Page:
A persistent question when I read or think about the past, is ‘how did they feel?’   What was the tint and texture of how people experienced their lives?  For obvious reasons historians tend not to pronounce too much on the perception of the world of people who mostly have left no record of it. But the question persists.

Adam Nicolson doesn’t shy away from surmising how people might have felt on one or another bright morning, and how, from such a feeling, countless human quests and discoveries were launched, many of which would have failed, but with some, or even many, succeeding.

‘It would have felt good, as ever, when they set out.  The boat would have seemed large and capable in the calm and the sunshine.  People have surely always laughed at this moment, when the sea seems kind and the future a sequence of possibilities?  Then the weather turns wrong, and the experience is one of fear.’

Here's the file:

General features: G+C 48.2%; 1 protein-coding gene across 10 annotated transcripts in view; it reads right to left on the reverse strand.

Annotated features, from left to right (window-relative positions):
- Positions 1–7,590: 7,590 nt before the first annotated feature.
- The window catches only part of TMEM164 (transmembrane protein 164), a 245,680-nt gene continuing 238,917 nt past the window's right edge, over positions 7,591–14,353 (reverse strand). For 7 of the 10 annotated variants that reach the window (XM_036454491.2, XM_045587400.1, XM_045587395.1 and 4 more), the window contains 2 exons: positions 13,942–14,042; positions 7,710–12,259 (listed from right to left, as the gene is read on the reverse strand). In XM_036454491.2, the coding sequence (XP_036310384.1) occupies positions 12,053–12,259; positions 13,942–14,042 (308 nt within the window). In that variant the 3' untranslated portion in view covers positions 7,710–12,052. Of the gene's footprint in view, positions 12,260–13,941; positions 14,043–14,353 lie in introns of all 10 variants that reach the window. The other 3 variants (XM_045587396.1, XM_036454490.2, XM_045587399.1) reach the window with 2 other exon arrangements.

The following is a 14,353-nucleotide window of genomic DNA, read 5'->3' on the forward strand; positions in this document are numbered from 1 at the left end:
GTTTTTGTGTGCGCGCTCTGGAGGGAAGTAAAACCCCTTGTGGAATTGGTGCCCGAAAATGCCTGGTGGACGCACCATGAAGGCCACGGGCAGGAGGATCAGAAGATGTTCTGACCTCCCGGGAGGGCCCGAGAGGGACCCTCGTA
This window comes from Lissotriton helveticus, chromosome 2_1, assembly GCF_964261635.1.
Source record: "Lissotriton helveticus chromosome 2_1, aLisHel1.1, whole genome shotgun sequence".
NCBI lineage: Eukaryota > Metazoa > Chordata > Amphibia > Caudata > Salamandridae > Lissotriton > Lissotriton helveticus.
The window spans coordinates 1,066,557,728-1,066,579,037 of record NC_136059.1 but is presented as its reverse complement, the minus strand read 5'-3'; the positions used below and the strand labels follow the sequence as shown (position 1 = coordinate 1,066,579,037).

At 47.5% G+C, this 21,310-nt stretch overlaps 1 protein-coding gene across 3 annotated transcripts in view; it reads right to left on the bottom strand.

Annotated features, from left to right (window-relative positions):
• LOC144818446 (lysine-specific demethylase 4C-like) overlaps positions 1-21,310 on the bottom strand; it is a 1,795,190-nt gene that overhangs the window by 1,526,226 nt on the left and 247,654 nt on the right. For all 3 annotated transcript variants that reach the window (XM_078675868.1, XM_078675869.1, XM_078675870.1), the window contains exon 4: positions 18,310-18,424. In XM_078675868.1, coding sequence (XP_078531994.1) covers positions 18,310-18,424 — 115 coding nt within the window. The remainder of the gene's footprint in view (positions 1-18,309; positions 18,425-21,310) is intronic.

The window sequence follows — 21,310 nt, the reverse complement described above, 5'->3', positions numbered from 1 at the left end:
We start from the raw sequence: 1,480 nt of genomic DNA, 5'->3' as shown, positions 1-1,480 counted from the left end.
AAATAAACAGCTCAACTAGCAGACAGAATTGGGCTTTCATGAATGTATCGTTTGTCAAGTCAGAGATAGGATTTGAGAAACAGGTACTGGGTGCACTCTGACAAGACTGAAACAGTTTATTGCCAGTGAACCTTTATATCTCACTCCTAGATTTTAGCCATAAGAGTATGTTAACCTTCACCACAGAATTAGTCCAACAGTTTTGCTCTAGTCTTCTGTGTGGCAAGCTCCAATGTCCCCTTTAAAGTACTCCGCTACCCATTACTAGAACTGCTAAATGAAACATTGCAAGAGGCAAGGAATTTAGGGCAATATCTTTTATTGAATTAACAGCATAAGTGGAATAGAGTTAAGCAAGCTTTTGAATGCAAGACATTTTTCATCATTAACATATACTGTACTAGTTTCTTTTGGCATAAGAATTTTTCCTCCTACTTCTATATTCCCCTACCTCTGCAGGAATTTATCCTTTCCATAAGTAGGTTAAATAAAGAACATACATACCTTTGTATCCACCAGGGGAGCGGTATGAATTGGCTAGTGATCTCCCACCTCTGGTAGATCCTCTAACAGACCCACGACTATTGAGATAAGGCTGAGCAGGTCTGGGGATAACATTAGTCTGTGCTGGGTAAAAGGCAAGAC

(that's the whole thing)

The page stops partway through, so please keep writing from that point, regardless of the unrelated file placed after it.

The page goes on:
See also a quote-rich mosaic review of this magnificent, entrancing book: a love letter to islands and a paean to the sea. 


Source: Adam Nicolson, Sea Room: An Island Life (London: Harper Collins, 2013 (2002)), p. 117-18

Photo credit: Edmundas Stundzius at unsplash.com


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